Restaurants Travel

The Brasserie at the Tower Hotel


On a warm evening last June I got to dress up for a special night out with my husband; the plan was a four-course dinner with matching wines at The Brasserie restaurant of the Guoman Tower Hotel.

I was invited by the restaurant to review their new tasting menu, so we just sat down and let the lovely waiters and chef think of everything else, while we focused on the stunning view in front of us!

The Brasserie overlooks the Tower Bridge, with the Shard peeking behind it, so our dinner came with a free show of the sun setting over the river Thames!

The Brasserie at the Tower Hotel
The Brasserie at the Tower Hotel
The Brasserie at the Tower Hotel
The Brasserie at the Tower Hotel

The Brasserie's menu features seasonal British dishes with an equal balance of classics (beef carpaccio, pan fried sea bass, risotto, steak…) and some more inventive proposals (goat cheese doughnuts, duck two ways, pan seared calves liver).

I tried the tasting menu which comprised of four courses: the Game, the Ocean, the Farm and the Treat. They featured highlights from the A La Carte menu, so it was a good way for me to sample what the Brasserie can do best.

Chef Tejas Ranadive came around to our table to introduce each course, which was great to understand the complexity of each dish and how the various ingredients complemented each other.

I started my meal with The Game: Venison mousse, glazed smoked duck breast, wild board prosciutto, Cumberland sauce, brioche, cracked black pepper ice cream.

The duck breast was my favourite and I was surprised by how well the pepper ice cream worked with the venison mousse.

The dish was paired with Cotes du Rhone Les Abelles red wine.

The Brasserie at the Tower Hotel
The Brasserie at the Tower Hotel

My husband could not eat the first two meat courses, so instead he was served vegetarian dishes from the A La Carte menu, starting with The Goanut, the most popular dish at the Guoman restaurant.

It's a warm doughnut stuffed with goat’s cheese and served with caramel mousse, beetroot compote, caramelised pecan nuts and cress lettuce. It was launched last summer on the wave of the cronut craze and it's remained as one of the highlights of the menu.

Needless to say, we loved it and alone it's a good reason to visit the Brasserie.

The Brasserie at the Tower Hotel

The second course was the Ocean: lobster ravioli, seared scallops, grilled seabass, Beluga lentils, black truffle honey, celeriac puree. It was paired with a glass of Errazuriz Sauvignon Blanc which was also my favourite wine of the night.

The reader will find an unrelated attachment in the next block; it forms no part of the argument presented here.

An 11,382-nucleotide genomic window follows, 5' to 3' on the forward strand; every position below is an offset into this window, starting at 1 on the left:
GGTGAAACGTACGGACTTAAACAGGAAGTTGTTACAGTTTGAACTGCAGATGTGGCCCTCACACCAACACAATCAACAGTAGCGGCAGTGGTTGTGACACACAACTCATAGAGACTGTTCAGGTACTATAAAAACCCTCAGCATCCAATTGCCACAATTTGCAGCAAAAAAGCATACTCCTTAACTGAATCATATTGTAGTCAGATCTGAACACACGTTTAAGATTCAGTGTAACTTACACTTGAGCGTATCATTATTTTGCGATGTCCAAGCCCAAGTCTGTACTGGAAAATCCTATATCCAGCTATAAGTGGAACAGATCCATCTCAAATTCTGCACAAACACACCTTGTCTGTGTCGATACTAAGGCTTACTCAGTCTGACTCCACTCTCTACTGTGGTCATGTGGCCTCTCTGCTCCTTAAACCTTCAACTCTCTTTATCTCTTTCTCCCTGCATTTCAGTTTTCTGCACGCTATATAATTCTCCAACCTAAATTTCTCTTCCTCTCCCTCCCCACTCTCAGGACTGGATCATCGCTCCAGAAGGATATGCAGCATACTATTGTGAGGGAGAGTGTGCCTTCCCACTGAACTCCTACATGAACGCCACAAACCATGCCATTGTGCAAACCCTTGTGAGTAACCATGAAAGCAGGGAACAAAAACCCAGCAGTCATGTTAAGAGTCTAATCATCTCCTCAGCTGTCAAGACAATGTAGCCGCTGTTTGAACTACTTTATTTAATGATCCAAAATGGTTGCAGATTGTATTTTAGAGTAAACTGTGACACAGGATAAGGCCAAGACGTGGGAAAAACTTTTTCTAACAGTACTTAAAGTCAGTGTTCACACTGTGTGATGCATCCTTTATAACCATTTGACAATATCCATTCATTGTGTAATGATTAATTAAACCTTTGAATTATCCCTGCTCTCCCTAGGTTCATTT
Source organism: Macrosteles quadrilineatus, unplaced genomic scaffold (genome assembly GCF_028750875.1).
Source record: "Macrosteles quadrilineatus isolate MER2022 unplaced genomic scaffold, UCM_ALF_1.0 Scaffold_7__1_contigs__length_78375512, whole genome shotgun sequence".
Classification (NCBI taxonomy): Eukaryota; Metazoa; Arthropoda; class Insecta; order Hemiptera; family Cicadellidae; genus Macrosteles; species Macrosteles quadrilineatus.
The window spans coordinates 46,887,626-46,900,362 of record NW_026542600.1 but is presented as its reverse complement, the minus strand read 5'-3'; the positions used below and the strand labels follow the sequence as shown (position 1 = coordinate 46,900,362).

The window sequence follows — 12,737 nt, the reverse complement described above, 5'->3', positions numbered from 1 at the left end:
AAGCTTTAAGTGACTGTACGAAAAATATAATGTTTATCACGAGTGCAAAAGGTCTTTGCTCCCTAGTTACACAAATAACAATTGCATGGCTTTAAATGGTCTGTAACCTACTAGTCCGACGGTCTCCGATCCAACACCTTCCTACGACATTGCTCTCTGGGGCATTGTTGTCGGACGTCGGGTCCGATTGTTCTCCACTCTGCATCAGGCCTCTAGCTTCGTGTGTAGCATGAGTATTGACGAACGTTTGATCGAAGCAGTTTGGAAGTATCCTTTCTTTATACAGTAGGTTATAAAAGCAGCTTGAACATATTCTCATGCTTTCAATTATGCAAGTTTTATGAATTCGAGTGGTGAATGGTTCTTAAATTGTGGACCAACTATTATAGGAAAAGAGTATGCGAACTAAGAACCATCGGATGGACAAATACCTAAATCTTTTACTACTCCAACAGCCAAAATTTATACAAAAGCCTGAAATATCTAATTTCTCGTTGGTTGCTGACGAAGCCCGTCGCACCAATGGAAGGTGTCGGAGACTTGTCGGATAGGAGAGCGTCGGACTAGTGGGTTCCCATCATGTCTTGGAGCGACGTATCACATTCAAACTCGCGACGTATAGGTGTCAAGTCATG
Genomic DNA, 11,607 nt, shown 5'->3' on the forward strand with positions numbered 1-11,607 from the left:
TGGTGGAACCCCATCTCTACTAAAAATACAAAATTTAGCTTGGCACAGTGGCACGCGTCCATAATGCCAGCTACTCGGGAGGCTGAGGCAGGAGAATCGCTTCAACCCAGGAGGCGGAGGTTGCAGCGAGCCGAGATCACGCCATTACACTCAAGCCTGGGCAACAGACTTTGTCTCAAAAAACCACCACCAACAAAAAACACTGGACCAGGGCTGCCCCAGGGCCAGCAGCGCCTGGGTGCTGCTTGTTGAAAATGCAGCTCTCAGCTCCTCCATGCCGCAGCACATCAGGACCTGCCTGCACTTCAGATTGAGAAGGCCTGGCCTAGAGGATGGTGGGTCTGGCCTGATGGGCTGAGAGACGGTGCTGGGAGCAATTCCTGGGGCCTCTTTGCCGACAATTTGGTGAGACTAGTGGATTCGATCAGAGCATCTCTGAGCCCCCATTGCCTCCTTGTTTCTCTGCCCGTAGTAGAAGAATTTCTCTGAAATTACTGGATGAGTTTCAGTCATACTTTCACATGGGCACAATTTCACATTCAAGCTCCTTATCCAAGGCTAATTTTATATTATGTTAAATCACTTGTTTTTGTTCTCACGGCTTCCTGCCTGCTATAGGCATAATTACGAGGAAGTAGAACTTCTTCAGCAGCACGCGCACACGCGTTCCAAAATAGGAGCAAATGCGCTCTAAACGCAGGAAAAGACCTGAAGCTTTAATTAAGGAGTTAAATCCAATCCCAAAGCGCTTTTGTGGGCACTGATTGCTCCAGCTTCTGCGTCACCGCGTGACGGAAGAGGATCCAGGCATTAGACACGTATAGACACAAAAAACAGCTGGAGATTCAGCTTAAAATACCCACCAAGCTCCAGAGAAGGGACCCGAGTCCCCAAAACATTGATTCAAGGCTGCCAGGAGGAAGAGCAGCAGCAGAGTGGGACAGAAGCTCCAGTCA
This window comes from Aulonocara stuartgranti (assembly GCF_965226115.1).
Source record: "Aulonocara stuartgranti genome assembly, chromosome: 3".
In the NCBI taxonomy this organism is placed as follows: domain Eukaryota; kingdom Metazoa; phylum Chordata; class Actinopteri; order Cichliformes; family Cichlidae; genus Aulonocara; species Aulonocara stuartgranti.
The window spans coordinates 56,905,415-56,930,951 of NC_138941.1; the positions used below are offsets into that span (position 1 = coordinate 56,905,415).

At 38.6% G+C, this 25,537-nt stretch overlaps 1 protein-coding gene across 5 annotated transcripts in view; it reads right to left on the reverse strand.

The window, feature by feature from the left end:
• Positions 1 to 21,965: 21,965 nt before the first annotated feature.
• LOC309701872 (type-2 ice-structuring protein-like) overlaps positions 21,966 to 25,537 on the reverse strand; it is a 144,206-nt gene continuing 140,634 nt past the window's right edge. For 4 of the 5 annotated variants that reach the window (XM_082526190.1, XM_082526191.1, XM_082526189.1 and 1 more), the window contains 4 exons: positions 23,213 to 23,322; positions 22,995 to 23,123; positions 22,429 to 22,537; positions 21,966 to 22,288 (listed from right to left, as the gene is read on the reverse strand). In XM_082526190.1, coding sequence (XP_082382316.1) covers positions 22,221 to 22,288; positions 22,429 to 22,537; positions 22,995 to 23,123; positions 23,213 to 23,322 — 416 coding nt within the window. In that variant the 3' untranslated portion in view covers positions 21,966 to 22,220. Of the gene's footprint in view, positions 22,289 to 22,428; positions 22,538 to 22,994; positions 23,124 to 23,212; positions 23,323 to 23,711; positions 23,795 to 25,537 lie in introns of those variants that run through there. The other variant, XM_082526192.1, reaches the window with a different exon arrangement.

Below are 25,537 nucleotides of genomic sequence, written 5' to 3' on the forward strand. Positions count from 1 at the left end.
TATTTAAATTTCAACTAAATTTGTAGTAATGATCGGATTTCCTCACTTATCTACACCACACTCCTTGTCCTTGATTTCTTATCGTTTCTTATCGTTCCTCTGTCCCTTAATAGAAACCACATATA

I always joke about how scallops are ubiquitous on British menus, but when cooked right they are one of my favourite seafood and that was the case with the seared scallop at the Brasserie. The highlight though was the lobster ravioli, I would have happily eaten a whole plate of them!

The Brasserie at the Tower Hotel

The main meat course was again a meat-based one (the Farm) with grilled beef steak, confit duck pasta, pulled lamb shoulder, pancetta, pumpkin puree, sautéed spinach and three grain risotto.

The beef steak was tasty, but too rear for my taste. I loved the pulled lamb shoulder and three grain risotto.

The matching wine was a Don Jaobo Rioja Crianza Tinto, a well structured wine that paired well with the meat.

The Brasserie at the Tower Hotel
The Brasserie at the Tower Hotel

Finally the last course was a dessert spread with Hazelnut parfait, fig crème brûlée, marzipan chocolate brownie, berry compote, white chocolate custard and vanilla ice cream.

If I had to pick my highlight it would be the crème brûlée, which was fantastic. The chocolate brownie with vanilla ice cream didn't impressive and could have been left out of the spread. The hazelnut parfait on the other hand was delicious.

The desserts were paired with a glass of Zinck Portrait Riesling, a white wine with citrus fruit aromas.

The Brasserie at the Tower Hotel
The Brasserie at the Tower Hotel
The Brasserie at the Tower Hotel

At the end of the night we were both very satisfied with the food and attentive service from the Brasserie waiting staff and chef, but unfortunately on the whole the restaurant lacks in atmosphere. The interiors would benefit from a re-style with a fresher, more appealing look.

Obviously being located inside a hotel means the restaurant needs to be in line with the style of the Guoman chain, but equally the corporate look might keep real Londoners away. My impression was that the majority of the diners were hotel guests and professionals who work nearby. I would recommend eating here for the location as the view was obviously a big part of the experience.

Walking back to London Bridge after dinner was magic and for a night we enjoyed being tourists in London!

The Brasserie at the Tower Hotel

Disclaimer: I dined at The Brasserie as a guest of the restaurant. All views are my own.

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